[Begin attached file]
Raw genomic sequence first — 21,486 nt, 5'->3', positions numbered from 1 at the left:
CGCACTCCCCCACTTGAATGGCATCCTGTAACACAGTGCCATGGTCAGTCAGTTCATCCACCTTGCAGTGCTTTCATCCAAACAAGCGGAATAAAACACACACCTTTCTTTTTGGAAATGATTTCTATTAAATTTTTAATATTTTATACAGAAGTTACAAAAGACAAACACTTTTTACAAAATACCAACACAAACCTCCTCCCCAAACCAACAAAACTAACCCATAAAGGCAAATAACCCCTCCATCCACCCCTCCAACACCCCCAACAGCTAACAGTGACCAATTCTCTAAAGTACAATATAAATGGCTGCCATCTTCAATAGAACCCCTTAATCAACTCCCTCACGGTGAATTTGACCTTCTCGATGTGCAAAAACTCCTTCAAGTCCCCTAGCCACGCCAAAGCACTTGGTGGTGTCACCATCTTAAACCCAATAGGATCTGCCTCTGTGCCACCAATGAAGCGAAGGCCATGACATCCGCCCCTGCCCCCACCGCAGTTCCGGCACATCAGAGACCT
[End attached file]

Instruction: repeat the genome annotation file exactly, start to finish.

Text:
Raw genomic sequence first — 21,486 nt, 5'->3', positions numbered from 1 at the left:
CGCACTCCCCCACTTGAATGGCATCCTGTAACACAGTGCCATGGTCAGTCAGTTCATCCACCTTGCAGTGCTTTCATCCAAACAAGCGGAATAAAACACACACCTTTCTTTTTGGAAATGATTTCTATTAAATTTTTAATATTTTATACAGAAGTTACAAAAGACAAACACTTTTTACAAAATACCAACACAAACCTCCTCCCCAAACCAACAAAACTAACCCATAAAGGCAAATAACCCCTCCATCCACCCCTCCAACACCCCCAACAGCTAACAGTGACCAATTCTCTAAAGTACAATATAAATGGCTGCCATCTTCAATAGAACCCCTTAATCAACTCCCTCACGGTGAATTTGACCTTCTCGATGTGCAAAAACTCCTTCAAGTCCCCTAGCCACGCCAAAGCACTTGGTGGTGTCACCATCTTAAACCCAATAGGATCTGCCTCTGTGCCACCAATGAAGCGAAGGCCATGACATCCGCCCCTGCCCCCACCGCAGTTCCGGCACATCAGAGACCT